Transport for London (TfL) misled the public about the benefits of the capital’s ultra low emission zone (Ulez), according to a draft report leaked to The Sunday Telegraph.
An investigation was launched by watchdog the Advertising Standards Authority (ASA) earlier this year after hundreds of people complained that the transport authority exaggerated the extent that the scheme had improved air quality.
A draft ASA report criticises “misleading” claims made about reducing levels of nitrogen dioxide (NO2) in TfL’s radio and newspaper advertisements, and recommendations state that two complaints about two radio adverts and one in a newspaper are to be upheld, according to the Telegraph.
Following the ASA’s investigation, it found two adverts were “misleading” because they “did not clarify” claims NO2 levels had “reduced by nearly half” as a result of Ulez, and were based on “estimates or modelled scenarios” and not “actual figures”.
The second complaint set to be upheld found an advertisement that claimed deaths from pollution were higher in outer London failed to make clear that the area had already been covered by Ulez, the newspaper reported.
TfL, which is chaired by Mayor of London Sadiq Khan, spent millions of pounds on marketing ahead of expanding the Ulez to cover the whole of the capital from August 29.
It is understood Mr Khan’s office will strongly reject any suggestion the adverts were misleading.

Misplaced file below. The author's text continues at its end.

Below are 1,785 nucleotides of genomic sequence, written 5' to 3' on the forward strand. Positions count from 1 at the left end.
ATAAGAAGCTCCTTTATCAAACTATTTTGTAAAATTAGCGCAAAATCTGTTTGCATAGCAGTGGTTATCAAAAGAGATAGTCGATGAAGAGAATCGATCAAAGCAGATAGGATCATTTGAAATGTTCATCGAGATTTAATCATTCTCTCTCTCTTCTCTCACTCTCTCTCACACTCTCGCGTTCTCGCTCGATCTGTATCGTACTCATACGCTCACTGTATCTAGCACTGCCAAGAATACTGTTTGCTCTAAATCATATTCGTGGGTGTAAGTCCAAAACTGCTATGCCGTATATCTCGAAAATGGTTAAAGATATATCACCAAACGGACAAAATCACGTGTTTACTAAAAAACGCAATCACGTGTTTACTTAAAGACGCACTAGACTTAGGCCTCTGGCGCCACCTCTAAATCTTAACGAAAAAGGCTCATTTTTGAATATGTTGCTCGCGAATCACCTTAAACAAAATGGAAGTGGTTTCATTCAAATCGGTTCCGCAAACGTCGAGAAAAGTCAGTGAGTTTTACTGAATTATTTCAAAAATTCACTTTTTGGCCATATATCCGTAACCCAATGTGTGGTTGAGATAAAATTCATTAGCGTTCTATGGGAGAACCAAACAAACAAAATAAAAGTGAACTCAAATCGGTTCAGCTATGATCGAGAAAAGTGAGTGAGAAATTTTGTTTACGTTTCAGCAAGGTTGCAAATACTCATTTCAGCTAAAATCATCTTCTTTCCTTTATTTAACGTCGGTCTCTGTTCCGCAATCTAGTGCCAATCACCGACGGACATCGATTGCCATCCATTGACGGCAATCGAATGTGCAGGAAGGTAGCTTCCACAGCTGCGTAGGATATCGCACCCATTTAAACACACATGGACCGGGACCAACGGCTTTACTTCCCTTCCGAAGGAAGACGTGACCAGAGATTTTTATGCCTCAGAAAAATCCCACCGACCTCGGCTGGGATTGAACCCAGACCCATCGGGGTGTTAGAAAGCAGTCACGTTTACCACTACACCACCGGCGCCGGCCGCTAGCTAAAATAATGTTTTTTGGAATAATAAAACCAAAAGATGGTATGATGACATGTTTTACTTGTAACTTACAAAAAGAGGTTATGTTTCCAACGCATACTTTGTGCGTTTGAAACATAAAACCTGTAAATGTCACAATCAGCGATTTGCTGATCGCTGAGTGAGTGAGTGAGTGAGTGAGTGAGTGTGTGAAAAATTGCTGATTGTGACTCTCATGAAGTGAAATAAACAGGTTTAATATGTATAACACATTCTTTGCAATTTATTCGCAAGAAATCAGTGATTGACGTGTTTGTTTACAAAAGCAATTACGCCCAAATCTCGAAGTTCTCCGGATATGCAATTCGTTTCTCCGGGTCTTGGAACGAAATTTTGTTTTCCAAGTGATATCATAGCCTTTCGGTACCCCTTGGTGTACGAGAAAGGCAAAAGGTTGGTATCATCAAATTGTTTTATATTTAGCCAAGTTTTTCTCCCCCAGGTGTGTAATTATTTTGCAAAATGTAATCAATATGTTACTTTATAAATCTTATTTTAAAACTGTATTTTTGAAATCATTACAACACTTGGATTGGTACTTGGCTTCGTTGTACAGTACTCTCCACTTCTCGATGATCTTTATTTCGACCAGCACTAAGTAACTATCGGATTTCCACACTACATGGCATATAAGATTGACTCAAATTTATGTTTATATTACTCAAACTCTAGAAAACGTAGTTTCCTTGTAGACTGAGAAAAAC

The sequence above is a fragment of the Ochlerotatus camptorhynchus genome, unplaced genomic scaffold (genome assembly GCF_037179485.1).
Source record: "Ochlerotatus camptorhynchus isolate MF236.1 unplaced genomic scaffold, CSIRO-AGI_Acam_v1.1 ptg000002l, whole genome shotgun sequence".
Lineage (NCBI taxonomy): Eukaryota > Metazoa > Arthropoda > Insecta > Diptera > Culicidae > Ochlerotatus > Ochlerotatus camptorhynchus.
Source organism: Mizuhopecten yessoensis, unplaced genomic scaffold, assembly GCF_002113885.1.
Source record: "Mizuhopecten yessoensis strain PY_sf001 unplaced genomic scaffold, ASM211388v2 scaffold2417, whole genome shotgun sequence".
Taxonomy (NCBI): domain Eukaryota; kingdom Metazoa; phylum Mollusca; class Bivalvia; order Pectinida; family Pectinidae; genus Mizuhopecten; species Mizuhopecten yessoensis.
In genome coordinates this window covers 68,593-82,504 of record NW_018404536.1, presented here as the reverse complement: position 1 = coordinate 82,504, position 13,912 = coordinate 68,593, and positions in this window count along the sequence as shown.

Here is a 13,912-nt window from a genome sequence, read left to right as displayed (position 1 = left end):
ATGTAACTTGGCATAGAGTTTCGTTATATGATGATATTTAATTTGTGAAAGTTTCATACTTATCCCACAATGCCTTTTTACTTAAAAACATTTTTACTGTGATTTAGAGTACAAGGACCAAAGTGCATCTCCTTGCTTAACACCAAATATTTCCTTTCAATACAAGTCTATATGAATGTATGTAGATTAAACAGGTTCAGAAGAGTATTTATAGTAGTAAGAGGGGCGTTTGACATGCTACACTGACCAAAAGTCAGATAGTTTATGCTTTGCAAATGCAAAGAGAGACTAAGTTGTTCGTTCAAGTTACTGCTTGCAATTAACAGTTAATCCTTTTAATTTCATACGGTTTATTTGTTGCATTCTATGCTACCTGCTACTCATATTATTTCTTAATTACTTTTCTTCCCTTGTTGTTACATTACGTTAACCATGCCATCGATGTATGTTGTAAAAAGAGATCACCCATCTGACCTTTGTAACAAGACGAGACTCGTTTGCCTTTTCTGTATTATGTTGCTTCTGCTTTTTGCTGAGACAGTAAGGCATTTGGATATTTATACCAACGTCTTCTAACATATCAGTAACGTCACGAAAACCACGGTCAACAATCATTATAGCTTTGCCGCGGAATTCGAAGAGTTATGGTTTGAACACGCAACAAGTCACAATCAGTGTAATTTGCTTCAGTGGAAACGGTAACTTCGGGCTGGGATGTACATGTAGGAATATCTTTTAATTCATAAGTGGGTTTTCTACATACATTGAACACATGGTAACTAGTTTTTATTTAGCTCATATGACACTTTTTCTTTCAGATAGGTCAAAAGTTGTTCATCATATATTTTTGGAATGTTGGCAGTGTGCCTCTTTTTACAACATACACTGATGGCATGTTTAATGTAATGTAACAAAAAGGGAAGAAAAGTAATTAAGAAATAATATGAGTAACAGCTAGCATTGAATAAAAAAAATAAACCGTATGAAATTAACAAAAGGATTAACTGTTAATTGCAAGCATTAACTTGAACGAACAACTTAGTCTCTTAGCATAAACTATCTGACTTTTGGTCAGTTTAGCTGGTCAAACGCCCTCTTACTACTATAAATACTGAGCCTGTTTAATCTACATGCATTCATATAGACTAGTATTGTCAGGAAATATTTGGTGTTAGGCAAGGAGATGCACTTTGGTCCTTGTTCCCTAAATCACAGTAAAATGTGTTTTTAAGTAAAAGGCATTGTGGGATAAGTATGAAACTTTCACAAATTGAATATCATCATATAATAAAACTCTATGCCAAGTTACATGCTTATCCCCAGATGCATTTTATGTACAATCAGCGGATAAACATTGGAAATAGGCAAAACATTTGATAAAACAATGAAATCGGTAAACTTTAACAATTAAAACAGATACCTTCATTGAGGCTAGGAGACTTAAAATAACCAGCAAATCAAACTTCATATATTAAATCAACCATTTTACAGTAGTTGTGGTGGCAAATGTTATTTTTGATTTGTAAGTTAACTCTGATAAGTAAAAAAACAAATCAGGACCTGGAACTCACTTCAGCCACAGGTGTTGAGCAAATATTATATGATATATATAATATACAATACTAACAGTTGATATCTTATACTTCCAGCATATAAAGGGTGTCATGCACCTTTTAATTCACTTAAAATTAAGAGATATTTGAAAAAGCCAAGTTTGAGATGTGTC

Vehicles used in the Ulez area that do not meet minimum emissions standards are liable for a £12.50 daily fee.
Figures released by TfL last month show around 60,000 vehicle owners a day are paying the £12.50 Ulez fee for using vehicles that do not meet minimum emissions standards.
Many opponents of Ulez expansion claim the scheme is aimed at generating revenue for TfL, but Mr Khan has insisted the policy is boosting air quality.
A TfL spokesman said: “We have received the draft recommendations from the Advertising Standards Authority (ASA) and are strongly challenging them.
“The ASA is not challenging the science. The science is absolutely clear about the significant harm of air pollution on people’s health and that estimated premature deaths from air pollution are higher in outer London than in inner London.
“We are confident that the advertisement is accurate.
“Scientific analysis based on modelled scenarios and estimates is standard practice in the scientific community.
“We are meeting with the ASA to take them through the data and explain in detail how it is used.
“It remains the case that the expansion of the ultra low emission zone is playing a crucial role in the reduction of air pollution – improving air quality for everyone in London and reducing the harms to health associated with vehicle emissions.”
Mr Khan’s office was approached for a comment.